the roots of the equation $ax^2 +bx+c=0$ are $\alpha$ and $\beta$ find an equation with roots $\alpha + \beta$ and $\alpha \beta$.

The roots of the equation $$ax^2 +bx+c=0$$ where $$a,b,c \in\Bbb Z^+$$ are $$\alpha$$ and $$\beta$$. Find a quadratic with integer coefficients whose roots are $$\alpha + \beta$$ and $$\alpha \beta$$.

So my workings are below but from graphing a few curves with my equation, it hasn't seemed to work. Any help would be great.

$$\alpha + \beta = \frac {-b} {a}$$ $$\alpha \beta = \frac c a$$

So the new equation will need to have roots $$\frac {-b} {a}$$ and $$\frac c a$$. so the equation can be written in the form $$(x-p)(x-q)=0$$ meaning the new equation is $$(x+\frac {b} {a})(x-\frac c a) = x^2 +(\frac b a - \frac c a )x - \frac {bc}{a^2}=0$$ $$a^2x+a(b-c)x-bc=0$$ This final answer doesn't seem to yield me the correct result when graphing, any help would be great.

• Why do you think that the result is wrong? – Martin R Feb 22 at 19:13
• When graphing it, it didn't seem to work. Is my logic correct? – H.Linkhorn Feb 22 at 19:13
• Of course I may be overlooking something, but I cannot see an obvious error. – Can you provide a concrete example where your result is wrong? – Martin R Feb 22 at 19:14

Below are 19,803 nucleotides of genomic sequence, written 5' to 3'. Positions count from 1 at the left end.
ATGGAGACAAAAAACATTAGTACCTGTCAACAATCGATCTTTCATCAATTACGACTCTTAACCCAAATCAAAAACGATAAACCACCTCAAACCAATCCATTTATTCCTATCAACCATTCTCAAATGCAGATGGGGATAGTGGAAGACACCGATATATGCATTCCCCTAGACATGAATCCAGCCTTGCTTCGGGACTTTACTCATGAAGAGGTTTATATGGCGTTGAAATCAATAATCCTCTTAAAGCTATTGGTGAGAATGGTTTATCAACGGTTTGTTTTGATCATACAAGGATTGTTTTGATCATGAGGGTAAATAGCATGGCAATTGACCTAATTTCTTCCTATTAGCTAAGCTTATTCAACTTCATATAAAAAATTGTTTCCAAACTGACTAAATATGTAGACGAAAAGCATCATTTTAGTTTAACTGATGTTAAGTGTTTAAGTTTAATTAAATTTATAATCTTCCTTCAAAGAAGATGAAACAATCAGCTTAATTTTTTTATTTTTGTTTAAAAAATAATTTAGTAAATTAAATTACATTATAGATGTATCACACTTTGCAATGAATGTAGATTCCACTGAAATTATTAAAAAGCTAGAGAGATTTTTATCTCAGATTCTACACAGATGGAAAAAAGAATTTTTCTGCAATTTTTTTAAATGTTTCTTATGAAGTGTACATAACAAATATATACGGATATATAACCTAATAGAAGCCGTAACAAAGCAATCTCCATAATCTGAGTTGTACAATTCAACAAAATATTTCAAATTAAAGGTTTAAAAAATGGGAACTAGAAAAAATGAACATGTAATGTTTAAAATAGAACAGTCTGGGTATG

• so if you take $x^2 +3x-10$ which has roots -5 and 2. the equation I've got gives $x^2+13x-30$ which isn't right as it has roots 2 and -15. neither of which are result of summation or multiplication. – H.Linkhorn Feb 22 at 19:17
• Ok, maybe I've just made a sign error in my workings somewhere then – H.Linkhorn Feb 22 at 19:21

It is a high-school theorem that, $$s$$ and $$p$$ being given, if the sum of two numbers (not necessarily distinct) is $$s$$ and their product is $$p$$, these numbers are the roots of the quadratic equation: $$x^2-sx+p=0.$$ So your answer is perfectly correct.
• I know this, and have used it within my workings but I want an equation which has roots $\alpha + \beta$ and $\alpha \beta$ given the original has roots $\alpha$ and $\beta$ – H.Linkhorn Feb 22 at 19:20